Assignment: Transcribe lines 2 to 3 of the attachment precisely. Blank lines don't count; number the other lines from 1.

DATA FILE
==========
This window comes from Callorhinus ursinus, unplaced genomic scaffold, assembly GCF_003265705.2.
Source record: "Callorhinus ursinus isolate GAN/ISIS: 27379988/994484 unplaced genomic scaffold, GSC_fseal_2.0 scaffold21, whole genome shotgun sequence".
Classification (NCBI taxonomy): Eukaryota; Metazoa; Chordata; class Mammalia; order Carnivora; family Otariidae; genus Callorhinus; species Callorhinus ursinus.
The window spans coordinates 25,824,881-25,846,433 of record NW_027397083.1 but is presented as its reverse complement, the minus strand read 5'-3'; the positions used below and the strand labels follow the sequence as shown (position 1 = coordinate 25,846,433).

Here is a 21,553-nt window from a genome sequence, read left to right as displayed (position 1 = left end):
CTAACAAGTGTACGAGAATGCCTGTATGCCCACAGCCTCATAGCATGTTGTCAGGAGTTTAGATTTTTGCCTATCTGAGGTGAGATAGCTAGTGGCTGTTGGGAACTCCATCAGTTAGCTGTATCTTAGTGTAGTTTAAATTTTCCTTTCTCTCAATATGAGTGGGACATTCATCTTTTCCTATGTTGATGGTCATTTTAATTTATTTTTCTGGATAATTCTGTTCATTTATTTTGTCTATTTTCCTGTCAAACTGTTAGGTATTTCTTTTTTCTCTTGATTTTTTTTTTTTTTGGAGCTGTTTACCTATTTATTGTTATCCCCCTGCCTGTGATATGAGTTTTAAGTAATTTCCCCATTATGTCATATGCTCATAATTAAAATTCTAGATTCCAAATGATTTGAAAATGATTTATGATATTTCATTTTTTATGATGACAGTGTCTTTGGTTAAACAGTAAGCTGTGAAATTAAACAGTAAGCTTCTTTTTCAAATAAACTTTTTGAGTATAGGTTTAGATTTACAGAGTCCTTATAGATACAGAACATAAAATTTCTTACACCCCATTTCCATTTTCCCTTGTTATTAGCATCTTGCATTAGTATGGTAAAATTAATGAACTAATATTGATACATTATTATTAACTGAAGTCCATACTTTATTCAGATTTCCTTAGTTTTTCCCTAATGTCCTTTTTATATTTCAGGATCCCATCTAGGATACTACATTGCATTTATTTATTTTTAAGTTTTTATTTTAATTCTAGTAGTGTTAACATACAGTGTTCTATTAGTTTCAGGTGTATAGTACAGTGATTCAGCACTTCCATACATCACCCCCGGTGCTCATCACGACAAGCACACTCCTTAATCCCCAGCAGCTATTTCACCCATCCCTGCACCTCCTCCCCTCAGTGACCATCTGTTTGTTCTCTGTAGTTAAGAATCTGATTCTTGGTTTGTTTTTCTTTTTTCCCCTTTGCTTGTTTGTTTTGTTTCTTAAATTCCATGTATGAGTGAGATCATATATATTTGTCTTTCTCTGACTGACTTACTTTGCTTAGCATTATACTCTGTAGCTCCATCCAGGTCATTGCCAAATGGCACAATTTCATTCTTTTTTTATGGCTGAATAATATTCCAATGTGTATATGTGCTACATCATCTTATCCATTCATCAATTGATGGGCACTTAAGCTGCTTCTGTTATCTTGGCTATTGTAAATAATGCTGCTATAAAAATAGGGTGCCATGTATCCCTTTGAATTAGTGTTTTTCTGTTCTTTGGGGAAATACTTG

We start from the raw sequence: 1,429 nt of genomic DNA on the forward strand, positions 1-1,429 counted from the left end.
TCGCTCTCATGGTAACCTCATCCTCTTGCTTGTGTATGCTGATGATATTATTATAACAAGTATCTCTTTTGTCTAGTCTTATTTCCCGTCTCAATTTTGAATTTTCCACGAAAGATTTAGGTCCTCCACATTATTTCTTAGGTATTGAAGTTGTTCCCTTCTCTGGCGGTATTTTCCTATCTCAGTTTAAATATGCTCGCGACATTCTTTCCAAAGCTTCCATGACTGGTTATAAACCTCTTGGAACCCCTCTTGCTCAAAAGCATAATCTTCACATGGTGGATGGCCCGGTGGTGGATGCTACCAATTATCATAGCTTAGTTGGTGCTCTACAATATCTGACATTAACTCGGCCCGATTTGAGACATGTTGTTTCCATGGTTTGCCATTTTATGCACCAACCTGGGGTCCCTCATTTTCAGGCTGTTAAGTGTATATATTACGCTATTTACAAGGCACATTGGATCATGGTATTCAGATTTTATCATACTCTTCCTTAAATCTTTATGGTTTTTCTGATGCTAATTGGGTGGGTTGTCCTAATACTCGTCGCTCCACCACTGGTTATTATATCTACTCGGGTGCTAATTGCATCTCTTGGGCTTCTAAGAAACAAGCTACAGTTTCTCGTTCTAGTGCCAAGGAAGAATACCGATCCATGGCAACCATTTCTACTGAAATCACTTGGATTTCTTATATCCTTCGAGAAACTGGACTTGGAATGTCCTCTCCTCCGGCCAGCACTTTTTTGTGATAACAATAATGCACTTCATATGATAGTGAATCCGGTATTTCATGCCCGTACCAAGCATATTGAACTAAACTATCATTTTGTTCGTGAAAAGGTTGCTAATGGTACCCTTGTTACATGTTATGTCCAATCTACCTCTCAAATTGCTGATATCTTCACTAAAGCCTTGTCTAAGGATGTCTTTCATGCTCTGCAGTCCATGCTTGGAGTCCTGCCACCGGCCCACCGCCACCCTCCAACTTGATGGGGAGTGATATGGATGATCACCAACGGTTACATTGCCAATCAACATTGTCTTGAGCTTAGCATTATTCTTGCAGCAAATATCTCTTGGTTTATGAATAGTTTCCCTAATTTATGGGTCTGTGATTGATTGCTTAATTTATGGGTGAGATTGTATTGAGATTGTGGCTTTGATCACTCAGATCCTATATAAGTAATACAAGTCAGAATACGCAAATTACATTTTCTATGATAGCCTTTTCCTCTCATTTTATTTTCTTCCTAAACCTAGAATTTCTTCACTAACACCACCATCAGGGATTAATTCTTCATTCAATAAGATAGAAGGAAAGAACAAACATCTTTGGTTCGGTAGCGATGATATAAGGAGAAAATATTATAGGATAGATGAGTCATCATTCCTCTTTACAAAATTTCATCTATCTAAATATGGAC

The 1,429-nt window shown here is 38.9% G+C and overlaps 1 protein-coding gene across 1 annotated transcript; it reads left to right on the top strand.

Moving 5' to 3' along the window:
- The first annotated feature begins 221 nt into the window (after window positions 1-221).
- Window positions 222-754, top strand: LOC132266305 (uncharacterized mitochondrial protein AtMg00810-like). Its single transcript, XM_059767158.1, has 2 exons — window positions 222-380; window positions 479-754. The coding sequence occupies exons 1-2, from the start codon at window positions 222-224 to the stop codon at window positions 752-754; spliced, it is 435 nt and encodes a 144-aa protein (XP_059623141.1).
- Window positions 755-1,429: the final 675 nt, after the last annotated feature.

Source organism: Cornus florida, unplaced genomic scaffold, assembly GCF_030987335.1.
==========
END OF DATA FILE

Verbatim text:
Source record: "Callorhinus ursinus isolate GAN/ISIS: 27379988/994484 unplaced genomic scaffold, GSC_fseal_2.0 scaffold21, whole genome shotgun sequence".
Classification (NCBI taxonomy): Eukaryota; Metazoa; Chordata; class Mammalia; order Carnivora; family Otariidae; genus Callorhinus; species Callorhinus ursinus.